• Accuses Brewery of putting profits before Batswana
President Mokgweetsi Masisi has responded to Kgalagadi Breweries Limited (KBL) in an urgent case in which they challenged his authority to suspend liquor sales as a result of rising Covid-19 cases.
On Monday 28 July, Masisi broke hearts up and down the land when he banned the sale of booze indefinitely.
KBL insist he had no right to make such a call, maintaining such power lies with the Director of Health.
They have since dragged Masisi, the Attorney General and the Director of Health to court over the unpopular move.
In a strong-worded 98-page response released this Monday, Masisi hit back at Botswana’s biggest brewery.
HE reminded KBL that he is the President and in charge of running the country and thus the responsibility of lifting Botswana out of the current Covid crisis lies with him.
In his sworn affidavit, Masisi starts by warning the court not to overstep its boundaries.
“I must however state that the impugned notice, which is subject of the challenge as described by applicant, is a notice that contains regulations I made in the exercise of legislative function conferred upon me by Parliament specifically by section 3 of the EPA. To the extent that the decision complained of was made in the exercise of the legislative function, I am advised by the respondents’ attorneys of record , which I advice I verily believe to be true and correct that save where has been a breach of the constitution or the Act of Parliament in the discharge of the legislative function, the courts, including the Honourable courts, should not descend into the sphere of the other arms of Government by subjecting legislative power to review,” Masisi states.
The President maintains his decision to suspend alcohol sales was well within the law.
“My decision communicated in Government Notice No. 362 of 2021 was made and the notice published in accordance with the constitution and is well within the enabling legislation [EPA), therefore the application before court is not unnecessary but unmeritorious,” his statement reads in part.
The President further tells KBL that their reading that the regulation 30 G does not allow for H.E to make decisions rather the decision should be made by the Director of Health is wrong.
“The President and the President alone is empowered to make regulations by the EPA during the state of public emergency. I aver that the Director of Health Services does not have the power to make regulations pursuant to EPA, such power lies with the President,” Masisi schools KBL.
Masisi further says in arriving at the decision to stop the sale of alcohol, he considered the risks posed by the rising number of Covid-19 cases in Botswana.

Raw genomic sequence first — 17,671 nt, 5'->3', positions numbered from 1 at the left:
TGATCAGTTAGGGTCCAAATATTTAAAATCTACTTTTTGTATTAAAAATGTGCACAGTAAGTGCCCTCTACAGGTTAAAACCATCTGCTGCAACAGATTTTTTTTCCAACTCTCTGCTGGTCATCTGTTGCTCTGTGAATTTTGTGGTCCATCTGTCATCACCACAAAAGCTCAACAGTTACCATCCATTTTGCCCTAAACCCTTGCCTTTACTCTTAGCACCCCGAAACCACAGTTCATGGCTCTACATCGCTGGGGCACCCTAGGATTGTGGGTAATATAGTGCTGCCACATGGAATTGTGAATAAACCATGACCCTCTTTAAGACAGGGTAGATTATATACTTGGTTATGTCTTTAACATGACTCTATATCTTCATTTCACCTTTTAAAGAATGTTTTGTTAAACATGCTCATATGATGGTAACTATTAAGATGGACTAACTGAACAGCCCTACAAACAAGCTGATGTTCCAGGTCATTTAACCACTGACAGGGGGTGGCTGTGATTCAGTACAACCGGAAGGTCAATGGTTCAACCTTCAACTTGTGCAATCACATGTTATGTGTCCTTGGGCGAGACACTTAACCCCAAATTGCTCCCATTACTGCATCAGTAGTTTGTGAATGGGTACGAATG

“There was a sudden spike in the transmission of the Covid-19 virus following the reinstatement of liquor licenses. Bars and other liquor outlets were clearly some of the major hotspots in the sense of such being high-risk areas at which the virus spread rapidly. Alcohol was one of the major causes of non-compliance with the health protocols that were put in place to control the spread of the Covid-19 virus,” Masisi further gave reasons for suspending alcohol.
The President also noted there was an indication that more arrests were made on people failing to adhere to Covid-19 protocols, particularly at places where there were gatherings.
“I aver that it would not be in the best interest of the nation to ignore a health emergency such as Covid-19 and give preference to trading and profit-making by the applicant. The result would not only be catastrophic to the extent that when we emerge from the scourge we would be left with a depleted and ailing nation from Covid-19 and its side effects,” Masisi further argues.
The President also points out his government tried allowing for the sale of alcohol for consumption off-premises but this did not work. He notes that consumers bought alcohol and the loitered and drank at prohibited spaces. He further gave evidence of photographs taken at Gaborone Phase 4.
Masisi in his affidavit further says KBL makes mention of consumers being affected, consumers which the President says he cannot respond to because they are not party to the current urgent application.
“I aver that in the greater scheme of things , the only interest that the applicant seeks is to protect its making of profits which is disguised under protection of constitutional individual rights under section 18 [1) of the constitution. If indeed the applicant was genuinely seeking to protect the interest of traders of alcohol such traders ought to be parties to these proceedings. As I have alluded above, the applicant seeks in fact to enforce economic rights, which are not subject to chapter ii of the constitution,” Masisi said.
Masisi further said that the suspension of alcohol is an evil that had to be made for the greater good. Arguments in the case have been set for August 3rd at the Gaborone High Court.